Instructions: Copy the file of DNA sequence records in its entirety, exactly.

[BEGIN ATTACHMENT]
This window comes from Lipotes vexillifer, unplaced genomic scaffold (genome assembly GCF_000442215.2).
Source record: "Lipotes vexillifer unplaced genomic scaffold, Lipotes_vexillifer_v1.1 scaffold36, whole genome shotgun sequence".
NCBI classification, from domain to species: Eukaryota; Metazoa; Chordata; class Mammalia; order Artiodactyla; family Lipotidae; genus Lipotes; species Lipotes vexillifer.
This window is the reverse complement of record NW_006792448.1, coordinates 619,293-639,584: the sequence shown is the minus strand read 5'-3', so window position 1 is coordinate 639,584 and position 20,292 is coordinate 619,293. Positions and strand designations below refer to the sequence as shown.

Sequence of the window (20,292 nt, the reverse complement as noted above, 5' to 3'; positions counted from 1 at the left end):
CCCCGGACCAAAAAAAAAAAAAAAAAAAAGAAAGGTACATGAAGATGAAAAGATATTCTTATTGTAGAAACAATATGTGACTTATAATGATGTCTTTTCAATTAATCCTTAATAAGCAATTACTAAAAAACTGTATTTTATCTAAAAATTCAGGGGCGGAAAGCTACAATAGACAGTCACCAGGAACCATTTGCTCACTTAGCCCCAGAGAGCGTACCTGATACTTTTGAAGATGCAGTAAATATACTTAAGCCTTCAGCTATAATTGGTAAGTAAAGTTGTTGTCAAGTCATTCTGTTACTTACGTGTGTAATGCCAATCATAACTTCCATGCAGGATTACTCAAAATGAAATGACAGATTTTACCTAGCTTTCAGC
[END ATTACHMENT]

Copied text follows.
This window comes from Lipotes vexillifer, unplaced genomic scaffold (genome assembly GCF_000442215.2).
Source record: "Lipotes vexillifer unplaced genomic scaffold, Lipotes_vexillifer_v1.1 scaffold36, whole genome shotgun sequence".
NCBI classification, from domain to species: Eukaryota; Metazoa; Chordata; class Mammalia; order Artiodactyla; family Lipotidae; genus Lipotes; species Lipotes vexillifer.
This window is the reverse complement of record NW_006792448.1, coordinates 619,293-639,584: the sequence shown is the minus strand read 5'-3', so window position 1 is coordinate 639,584 and position 20,292 is coordinate 619,293. Positions and strand designations below refer to the sequence as shown.

Sequence of the window (20,292 nt, the reverse complement as noted above, 5' to 3'; positions counted from 1 at the left end):
CCCCGGACCAAAAAAAAAAAAAAAAAAAAGAAAGGTACATGAAGATGAAAAGATATTCTTATTGTAGAAACAATATGTGACTTATAATGATGTCTTTTCAATTAATCCTTAATAAGCAATTACTAAAAAACTGTATTTTATCTAAAAATTCAGGGGCGGAAAGCTACAATAGACAGTCACCAGGAACCATTTGCTCACTTAGCCCCAGAGAGCGTACCTGATACTTTTGAAGATGCAGTAAATATACTTAAGCCTTCAGCTATAATTGGTAAGTAAAGTTGTTGTCAAGTCATTCTGTTACTTACGTGTGTAATGCCAATCATAACTTCCATGCAGGATTACTCAAAATGAAATGACAGATTTTACCTAGCTTTCAGC